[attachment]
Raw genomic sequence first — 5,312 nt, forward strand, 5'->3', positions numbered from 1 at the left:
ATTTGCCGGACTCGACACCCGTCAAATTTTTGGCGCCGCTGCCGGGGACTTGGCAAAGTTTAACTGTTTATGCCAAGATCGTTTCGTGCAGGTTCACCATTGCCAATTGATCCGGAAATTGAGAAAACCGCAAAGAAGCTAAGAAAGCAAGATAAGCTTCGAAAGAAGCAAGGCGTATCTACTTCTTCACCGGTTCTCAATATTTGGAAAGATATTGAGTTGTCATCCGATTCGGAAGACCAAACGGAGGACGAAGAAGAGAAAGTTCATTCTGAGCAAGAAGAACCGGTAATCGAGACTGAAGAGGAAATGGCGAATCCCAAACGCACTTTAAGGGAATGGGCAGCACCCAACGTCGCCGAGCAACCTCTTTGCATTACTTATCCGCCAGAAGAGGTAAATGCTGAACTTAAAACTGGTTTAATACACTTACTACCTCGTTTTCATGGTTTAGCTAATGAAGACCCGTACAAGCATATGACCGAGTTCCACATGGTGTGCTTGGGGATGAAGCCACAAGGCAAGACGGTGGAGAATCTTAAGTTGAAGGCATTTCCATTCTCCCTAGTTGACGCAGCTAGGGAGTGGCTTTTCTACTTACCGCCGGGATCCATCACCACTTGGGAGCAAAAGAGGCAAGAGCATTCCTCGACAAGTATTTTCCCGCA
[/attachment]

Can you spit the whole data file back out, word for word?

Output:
Raw genomic sequence first — 5,312 nt, forward strand, 5'->3', positions numbered from 1 at the left:
ATTTGCCGGACTCGACACCCGTCAAATTTTTGGCGCCGCTGCCGGGGACTTGGCAAAGTTTAACTGTTTATGCCAAGATCGTTTCGTGCAGGTTCACCATTGCCAATTGATCCGGAAATTGAGAAAACCGCAAAGAAGCTAAGAAAGCAAGATAAGCTTCGAAAGAAGCAAGGCGTATCTACTTCTTCACCGGTTCTCAATATTTGGAAAGATATTGAGTTGTCATCCGATTCGGAAGACCAAACGGAGGACGAAGAAGAGAAAGTTCATTCTGAGCAAGAAGAACCGGTAATCGAGACTGAAGAGGAAATGGCGAATCCCAAACGCACTTTAAGGGAATGGGCAGCACCCAACGTCGCCGAGCAACCTCTTTGCATTACTTATCCGCCAGAAGAGGTAAATGCTGAACTTAAAACTGGTTTAATACACTTACTACCTCGTTTTCATGGTTTAGCTAATGAAGACCCGTACAAGCATATGACCGAGTTCCACATGGTGTGCTTGGGGATGAAGCCACAAGGCAAGACGGTGGAGAATCTTAAGTTGAAGGCATTTCCATTCTCCCTAGTTGACGCAGCTAGGGAGTGGCTTTTCTACTTACCGCCGGGATCCATCACCACTTGGGAGCAAAAGAGGCAAGAGCATTCCTCGACAAGTATTTTCCCGCA